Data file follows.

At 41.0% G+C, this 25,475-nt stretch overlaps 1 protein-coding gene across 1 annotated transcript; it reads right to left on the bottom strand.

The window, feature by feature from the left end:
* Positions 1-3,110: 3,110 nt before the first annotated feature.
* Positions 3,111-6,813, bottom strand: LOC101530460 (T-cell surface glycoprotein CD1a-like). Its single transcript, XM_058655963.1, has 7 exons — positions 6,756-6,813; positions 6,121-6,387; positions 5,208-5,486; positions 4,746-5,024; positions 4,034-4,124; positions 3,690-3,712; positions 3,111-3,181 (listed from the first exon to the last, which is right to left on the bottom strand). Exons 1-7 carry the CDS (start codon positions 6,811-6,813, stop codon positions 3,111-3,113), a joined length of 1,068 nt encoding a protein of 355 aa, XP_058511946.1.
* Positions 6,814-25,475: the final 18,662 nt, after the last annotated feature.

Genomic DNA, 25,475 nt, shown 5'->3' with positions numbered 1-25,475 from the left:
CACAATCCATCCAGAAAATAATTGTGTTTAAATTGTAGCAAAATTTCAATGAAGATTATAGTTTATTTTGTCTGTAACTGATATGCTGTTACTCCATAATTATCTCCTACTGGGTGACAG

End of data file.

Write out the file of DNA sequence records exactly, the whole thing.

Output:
At 41.0% G+C, this 25,475-nt stretch overlaps 1 protein-coding gene across 1 annotated transcript; it reads right to left on the bottom strand.

The window, feature by feature from the left end:
* Positions 1-3,110: 3,110 nt before the first annotated feature.
* Positions 3,111-6,813, bottom strand: LOC101530460 (T-cell surface glycoprotein CD1a-like). Its single transcript, XM_058655963.1, has 7 exons — positions 6,756-6,813; positions 6,121-6,387; positions 5,208-5,486; positions 4,746-5,024; positions 4,034-4,124; positions 3,690-3,712; positions 3,111-3,181 (listed from the first exon to the last, which is right to left on the bottom strand). Exons 1-7 carry the CDS (start codon positions 6,811-6,813, stop codon positions 3,111-3,113), a joined length of 1,068 nt encoding a protein of 355 aa, XP_058511946.1.
* Positions 6,814-25,475: the final 18,662 nt, after the last annotated feature.

Genomic DNA, 25,475 nt, shown 5'->3' with positions numbered 1-25,475 from the left:
CACAATCCATCCAGAAAATAATTGTGTTTAAATTGTAGCAAAATTTCAATGAAGATTATAGTTTATTTTGTCTGTAACTGATATGCTGTTACTCCATAATTATCTCCTACTGGGTGACAG